The Battery Park City Authority on Tuesday agreed to hold off on construction activities at Wagner Park after a group of neighbors opposed to the project, known as the Battery Park City Neighborhood Association, notified the authority of a lawsuit coming the following day.
The BPCA, a state agency, wants to protect the neighborhood from storm surges with a $221 million plan that entails elevating the park, building a new pavilion and installing a series of flood walls and gates, from the Museum of Jewish Heritage to Bowling Green Plaza.
Construction had not yet begun on the Wagner Park portion of the project, which was set to start this past summer.
In a suit filed Wednesday in Manhattan Supreme Court, the Neighborhood Association alleges the Authority failed to comply with state environmental review law by not fully examining alternative designs and by using climate projections they argue are exaggerated.
A judge is expected to set a February hearing for oral arguments, according to people close to the case. The BPCA has agreed to halt any work until then.
“The South Battery Park City Resiliency project was planned and approved in full accordance with the law,” BPCA spokesperson Nick Sbordone said in a statement. “We look forward to continuing the urgent work of protecting our community and Lower Manhattan from the devastation of future storms in the decades ahead.”
In the meantime, opponents of the project — who rallied against the plan in August — are hopeful.
“It’s a positive step for us and a win for our community,” said Britni Erez, a member of the BPC Neighborhood Association. “As we said, legal was our last resort.”
While the litigation is pending, the Battery Park City Authority still plans to work on other aspects of the plan that are not within the park, including installing fencing, Battery Park City President and CEO B.J. Jones indicated during a Wednesday board meeting.
An authority spokesperson declined to comment on a potential new completion date of the project, which had previously been set for March 2025.
Lower Manhattan’s Choppy Waters
As part of the overall Lower Manhattan Coastal Resiliency plan, the Battery Park City project was slated to be the third resiliency project to break ground in the borough, following the Brooklyn Bridge-Montgomery Coastal Resiliency project and East Side Coastal Resiliency project.
The East Side project, which similarly entails razing East River Park and elevating it with a flood wall beneath, also faced fierce opposition — including lawsuits, protests and a push for an alternative plan.
“We are going to continue doing what we’ve been doing the entire time, which is trying to prevail upon the authority to consider an equally effective alternative plan that doesn’t require them to demolish Wagner Park,” said Gregory Sheindlin, a member of the neighborhood association.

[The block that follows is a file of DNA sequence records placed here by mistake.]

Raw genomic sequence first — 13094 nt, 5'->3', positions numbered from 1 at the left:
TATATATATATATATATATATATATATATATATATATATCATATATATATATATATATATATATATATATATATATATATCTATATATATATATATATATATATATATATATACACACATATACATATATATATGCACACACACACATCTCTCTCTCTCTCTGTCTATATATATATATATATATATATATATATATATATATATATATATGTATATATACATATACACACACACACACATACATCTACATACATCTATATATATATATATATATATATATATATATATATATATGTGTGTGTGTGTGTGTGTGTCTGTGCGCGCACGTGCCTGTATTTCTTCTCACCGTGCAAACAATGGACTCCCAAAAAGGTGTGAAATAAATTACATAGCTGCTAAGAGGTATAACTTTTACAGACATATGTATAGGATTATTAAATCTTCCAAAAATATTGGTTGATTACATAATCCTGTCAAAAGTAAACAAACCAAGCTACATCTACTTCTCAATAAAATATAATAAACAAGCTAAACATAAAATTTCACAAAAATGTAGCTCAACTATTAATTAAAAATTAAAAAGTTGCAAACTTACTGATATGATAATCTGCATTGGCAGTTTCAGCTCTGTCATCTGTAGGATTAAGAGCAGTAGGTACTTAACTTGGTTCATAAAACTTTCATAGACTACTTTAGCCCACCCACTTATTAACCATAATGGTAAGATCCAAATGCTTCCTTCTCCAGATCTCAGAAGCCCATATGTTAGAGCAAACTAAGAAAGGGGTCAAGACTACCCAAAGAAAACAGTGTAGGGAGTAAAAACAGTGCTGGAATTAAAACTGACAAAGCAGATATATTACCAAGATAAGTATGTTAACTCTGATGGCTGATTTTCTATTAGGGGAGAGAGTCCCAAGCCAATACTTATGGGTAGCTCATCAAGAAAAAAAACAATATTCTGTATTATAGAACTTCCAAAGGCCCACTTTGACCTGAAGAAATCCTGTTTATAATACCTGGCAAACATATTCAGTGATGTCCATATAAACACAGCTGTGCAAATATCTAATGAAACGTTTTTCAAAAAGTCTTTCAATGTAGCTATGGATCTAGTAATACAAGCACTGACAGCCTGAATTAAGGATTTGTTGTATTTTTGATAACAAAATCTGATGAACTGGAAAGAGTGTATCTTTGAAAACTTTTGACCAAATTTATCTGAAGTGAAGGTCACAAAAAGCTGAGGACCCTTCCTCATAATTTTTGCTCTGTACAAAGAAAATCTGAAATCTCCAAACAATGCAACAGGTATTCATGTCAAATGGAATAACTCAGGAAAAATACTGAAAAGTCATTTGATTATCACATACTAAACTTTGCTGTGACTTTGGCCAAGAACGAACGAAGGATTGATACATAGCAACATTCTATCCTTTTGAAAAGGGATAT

The alternative proposal the association supports, which was informed by feedback from some of the original designers of Wagner Park, maintains the existing green space, trees and pavilion while adding flood protection behind the park, further from the river.
The Battery Park City Authority in November notified elected officials that it had rejected elements of the alternative plan “due to key engineering, logistical, and design considerations, as well as feedback from community members.” Previously, the authority in June provided a 10-page document addressing the Neighborhood Association’s concerns around community engagement, its modeling and the project design.
In an August letter, Kizzy Charles-Guzman, executive director of the Mayor’s Office of Climate and Environmental Justice, backed the scientific projections the authority used in its design of the project, which she wrote were consistent with what the city is advancing for its coastal resilience projects.
City Councilmember Christopher Marte, whose district includes Wagner Park, previously expressed being “fully supportive” of the project, but indicated some hesitancy on Wednesday.
“I recently met with the original designers of Wagner Park, who seem to have been excluded from the yearslong conversations about how to protect this area from the next superstorm,” Marte said in a statement. “They have valuable insight and knowledge about how they planned for resiliency, how climate science and sea-level rise estimates are developing, that bring some parts of the current proposal into question.”
The resiliency project was designed in the wake of Hurricane Sandy to protect Battery Park City by 2050 from a so-called 100-year storm.
Tammy Meltzer, chairperson of Manhattan Community Board 1, did not immediately comment on the lawsuit or agreement reached. The board had previously questioned the need to rebuild the park. But in a June statement during a town hall discussion on the project, Meltzer said the board “strongly supports moving forward expeditiously in addressing the comprehensive resiliency needs for all of Lower Manhattan.”